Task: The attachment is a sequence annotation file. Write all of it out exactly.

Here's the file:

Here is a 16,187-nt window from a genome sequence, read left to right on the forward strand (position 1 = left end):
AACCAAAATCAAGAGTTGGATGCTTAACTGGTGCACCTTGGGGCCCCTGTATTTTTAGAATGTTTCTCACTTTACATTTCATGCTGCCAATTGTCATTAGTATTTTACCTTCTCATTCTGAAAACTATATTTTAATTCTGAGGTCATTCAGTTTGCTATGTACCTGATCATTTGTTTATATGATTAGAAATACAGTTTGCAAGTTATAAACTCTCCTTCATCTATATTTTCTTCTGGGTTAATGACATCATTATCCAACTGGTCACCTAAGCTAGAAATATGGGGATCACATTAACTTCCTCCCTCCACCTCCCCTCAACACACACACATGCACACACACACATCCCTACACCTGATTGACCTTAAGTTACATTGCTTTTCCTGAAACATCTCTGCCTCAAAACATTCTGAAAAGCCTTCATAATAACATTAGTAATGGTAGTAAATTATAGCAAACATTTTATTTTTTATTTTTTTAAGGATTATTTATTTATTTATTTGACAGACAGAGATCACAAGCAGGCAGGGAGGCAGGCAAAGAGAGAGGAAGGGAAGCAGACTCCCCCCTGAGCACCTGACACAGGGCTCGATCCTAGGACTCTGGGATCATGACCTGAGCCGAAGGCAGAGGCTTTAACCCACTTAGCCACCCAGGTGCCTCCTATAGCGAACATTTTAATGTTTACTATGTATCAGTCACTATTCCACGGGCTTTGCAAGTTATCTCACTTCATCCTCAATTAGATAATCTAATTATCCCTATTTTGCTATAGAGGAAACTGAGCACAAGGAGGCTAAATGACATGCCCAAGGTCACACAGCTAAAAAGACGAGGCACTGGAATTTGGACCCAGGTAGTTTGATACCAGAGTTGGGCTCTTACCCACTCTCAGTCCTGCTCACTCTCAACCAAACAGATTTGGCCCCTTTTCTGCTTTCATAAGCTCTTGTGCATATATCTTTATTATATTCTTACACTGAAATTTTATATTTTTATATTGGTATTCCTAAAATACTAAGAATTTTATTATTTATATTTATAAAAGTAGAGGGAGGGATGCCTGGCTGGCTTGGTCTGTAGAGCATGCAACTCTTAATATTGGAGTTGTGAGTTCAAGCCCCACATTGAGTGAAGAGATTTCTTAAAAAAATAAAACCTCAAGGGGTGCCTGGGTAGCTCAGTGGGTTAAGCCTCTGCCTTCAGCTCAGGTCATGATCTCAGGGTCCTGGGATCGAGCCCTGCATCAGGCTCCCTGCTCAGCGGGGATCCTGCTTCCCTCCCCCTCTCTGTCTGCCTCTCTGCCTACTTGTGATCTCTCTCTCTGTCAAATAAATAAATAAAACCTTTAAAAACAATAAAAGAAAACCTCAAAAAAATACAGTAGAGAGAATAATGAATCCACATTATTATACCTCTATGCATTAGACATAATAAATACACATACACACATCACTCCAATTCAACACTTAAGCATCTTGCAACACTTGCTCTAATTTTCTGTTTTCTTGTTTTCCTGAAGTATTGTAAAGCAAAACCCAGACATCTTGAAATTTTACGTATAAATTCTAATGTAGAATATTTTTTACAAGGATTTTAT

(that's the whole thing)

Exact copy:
Here is a 16,187-nt window from a genome sequence, read left to right on the forward strand (position 1 = left end):
AACCAAAATCAAGAGTTGGATGCTTAACTGGTGCACCTTGGGGCCCCTGTATTTTTAGAATGTTTCTCACTTTACATTTCATGCTGCCAATTGTCATTAGTATTTTACCTTCTCATTCTGAAAACTATATTTTAATTCTGAGGTCATTCAGTTTGCTATGTACCTGATCATTTGTTTATATGATTAGAAATACAGTTTGCAAGTTATAAACTCTCCTTCATCTATATTTTCTTCTGGGTTAATGACATCATTATCCAACTGGTCACCTAAGCTAGAAATATGGGGATCACATTAACTTCCTCCCTCCACCTCCCCTCAACACACACACATGCACACACACACATCCCTACACCTGATTGACCTTAAGTTACATTGCTTTTCCTGAAACATCTCTGCCTCAAAACATTCTGAAAAGCCTTCATAATAACATTAGTAATGGTAGTAAATTATAGCAAACATTTTATTTTTTATTTTTTTAAGGATTATTTATTTATTTATTTGACAGACAGAGATCACAAGCAGGCAGGGAGGCAGGCAAAGAGAGAGGAAGGGAAGCAGACTCCCCCCTGAGCACCTGACACAGGGCTCGATCCTAGGACTCTGGGATCATGACCTGAGCCGAAGGCAGAGGCTTTAACCCACTTAGCCACCCAGGTGCCTCCTATAGCGAACATTTTAATGTTTACTATGTATCAGTCACTATTCCACGGGCTTTGCAAGTTATCTCACTTCATCCTCAATTAGATAATCTAATTATCCCTATTTTGCTATAGAGGAAACTGAGCACAAGGAGGCTAAATGACATGCCCAAGGTCACACAGCTAAAAAGACGAGGCACTGGAATTTGGACCCAGGTAGTTTGATACCAGAGTTGGGCTCTTACCCACTCTCAGTCCTGCTCACTCTCAACCAAACAGATTTGGCCCCTTTTCTGCTTTCATAAGCTCTTGTGCATATATCTTTATTATATTCTTACACTGAAATTTTATATTTTTATATTGGTATTCCTAAAATACTAAGAATTTTATTATTTATATTTATAAAAGTAGAGGGAGGGATGCCTGGCTGGCTTGGTCTGTAGAGCATGCAACTCTTAATATTGGAGTTGTGAGTTCAAGCCCCACATTGAGTGAAGAGATTTCTTAAAAAAATAAAACCTCAAGGGGTGCCTGGGTAGCTCAGTGGGTTAAGCCTCTGCCTTCAGCTCAGGTCATGATCTCAGGGTCCTGGGATCGAGCCCTGCATCAGGCTCCCTGCTCAGCGGGGATCCTGCTTCCCTCCCCCTCTCTGTCTGCCTCTCTGCCTACTTGTGATCTCTCTCTCTGTCAAATAAATAAATAAAACCTTTAAAAACAATAAAAGAAAACCTCAAAAAAATACAGTAGAGAGAATAATGAATCCACATTATTATACCTCTATGCATTAGACATAATAAATACACATACACACATCACTCCAATTCAACACTTAAGCATCTTGCAACACTTGCTCTAATTTTCTGTTTTCTTGTTTTCCTGAAGTATTGTAAAGCAAAACCCAGACATCTTGAAATTTTACGTATAAATTCTAATGTAGAATATTTTTTACAAGGATTTTAT